Horse riders, walkers and cyclists can now gain access to even more of Sheffield’s scenic south western moors thanks to a new scheme to introduce more bridleways in the area.
Access gates have been installed and gaps between existing bridleways were joined up in several locations around the Longshaw Estate and surrounding area to make it easier for visitors to get out and about.
The ‘concessionary bridleways’ will allow cyclists and horse riders to join walkers and runners on a new set of routes.
In addition, Ride Sheffield’s ‘peak bike code’ has also been promoted along the routes, encouraging cyclists to ‘enjoy your ride’ by always giving way to other users on the trails, to prevent erosion and protect wildlife by staying on the track, and to stick to the Countryside Code. This latest initiative follows work already undertaken to extend a concessionary bridleway between Longshaw and Burbage Bridge.
The project was completed by more than 50 volunteers and the Sheffield Moors Partnership landowners, which is made up of the Peak District National Park Authority, the National Trust, Sheffield City Council, Sheffield Wildlife Trust and the Royal Society for the Protection of Birds.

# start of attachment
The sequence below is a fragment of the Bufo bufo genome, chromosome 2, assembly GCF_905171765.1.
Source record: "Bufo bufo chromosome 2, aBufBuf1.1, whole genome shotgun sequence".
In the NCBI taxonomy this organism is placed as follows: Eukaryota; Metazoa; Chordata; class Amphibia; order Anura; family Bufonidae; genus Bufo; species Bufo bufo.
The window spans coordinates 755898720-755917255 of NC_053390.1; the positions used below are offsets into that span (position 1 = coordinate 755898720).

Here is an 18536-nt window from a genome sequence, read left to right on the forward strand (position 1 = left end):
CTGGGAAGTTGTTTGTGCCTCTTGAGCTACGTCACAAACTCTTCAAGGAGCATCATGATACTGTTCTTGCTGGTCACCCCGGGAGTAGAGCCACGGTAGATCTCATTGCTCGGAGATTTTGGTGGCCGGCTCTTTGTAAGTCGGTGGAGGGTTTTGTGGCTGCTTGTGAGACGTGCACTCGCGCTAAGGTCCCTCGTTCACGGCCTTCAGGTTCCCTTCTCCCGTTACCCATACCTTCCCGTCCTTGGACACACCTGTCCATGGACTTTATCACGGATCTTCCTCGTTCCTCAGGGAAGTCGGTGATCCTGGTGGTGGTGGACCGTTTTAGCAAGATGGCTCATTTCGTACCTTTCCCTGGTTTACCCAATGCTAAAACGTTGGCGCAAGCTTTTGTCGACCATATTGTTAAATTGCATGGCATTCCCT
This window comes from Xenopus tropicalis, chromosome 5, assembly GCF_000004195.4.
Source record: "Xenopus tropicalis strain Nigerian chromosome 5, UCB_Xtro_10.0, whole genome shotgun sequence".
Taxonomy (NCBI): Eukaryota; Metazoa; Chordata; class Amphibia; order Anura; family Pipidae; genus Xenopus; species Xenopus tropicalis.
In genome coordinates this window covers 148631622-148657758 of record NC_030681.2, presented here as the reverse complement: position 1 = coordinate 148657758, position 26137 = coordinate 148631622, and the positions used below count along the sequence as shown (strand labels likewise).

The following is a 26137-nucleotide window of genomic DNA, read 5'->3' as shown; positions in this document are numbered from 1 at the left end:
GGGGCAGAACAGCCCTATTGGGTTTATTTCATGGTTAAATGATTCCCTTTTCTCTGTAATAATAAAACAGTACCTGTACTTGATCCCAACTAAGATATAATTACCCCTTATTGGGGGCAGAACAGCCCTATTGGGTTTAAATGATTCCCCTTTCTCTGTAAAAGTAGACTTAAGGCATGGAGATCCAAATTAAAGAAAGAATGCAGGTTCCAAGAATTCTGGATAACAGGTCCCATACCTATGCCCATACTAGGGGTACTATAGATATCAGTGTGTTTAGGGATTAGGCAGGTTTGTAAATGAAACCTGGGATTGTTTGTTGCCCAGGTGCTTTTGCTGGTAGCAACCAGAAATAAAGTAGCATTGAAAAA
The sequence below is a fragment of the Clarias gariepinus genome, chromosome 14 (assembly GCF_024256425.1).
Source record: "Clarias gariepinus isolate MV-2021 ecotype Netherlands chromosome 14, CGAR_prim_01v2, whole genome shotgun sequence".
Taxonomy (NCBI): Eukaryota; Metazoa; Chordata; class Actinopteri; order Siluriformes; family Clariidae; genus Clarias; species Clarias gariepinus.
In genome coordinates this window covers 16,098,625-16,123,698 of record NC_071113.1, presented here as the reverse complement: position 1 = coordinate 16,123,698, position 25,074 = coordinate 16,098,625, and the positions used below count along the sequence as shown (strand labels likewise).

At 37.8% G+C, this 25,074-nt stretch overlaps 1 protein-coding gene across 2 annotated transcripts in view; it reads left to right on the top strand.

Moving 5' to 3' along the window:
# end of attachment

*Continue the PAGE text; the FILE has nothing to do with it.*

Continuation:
Rachel Bennett, National Trust lead ranger for Longshaw, said the work was undertaken as “in the past, people out exploring might find a bridleway suddenly stopping, and they’d have to turn round and go back, or find their way onto a road to continue.
“We know that families love to go cycling, but can be put off a bit by having to do long stretches on busy roads.”
Many of the Sheffield Moors bridleways were originally built for the Duke of Rutland’s family and guests to ride their horses and carriages around his shooting estate nearly 200 years ago.
But Rachel said they now provide an opportunity for everyone to explore the countryside. She added: “You might see a curlew or a stone circle as you ride past. These routes are a fantastic resource, and we want people to enjoy them, appreciate the local nature and wildlife, and discover something new by coming out onto the Sheffield moors.”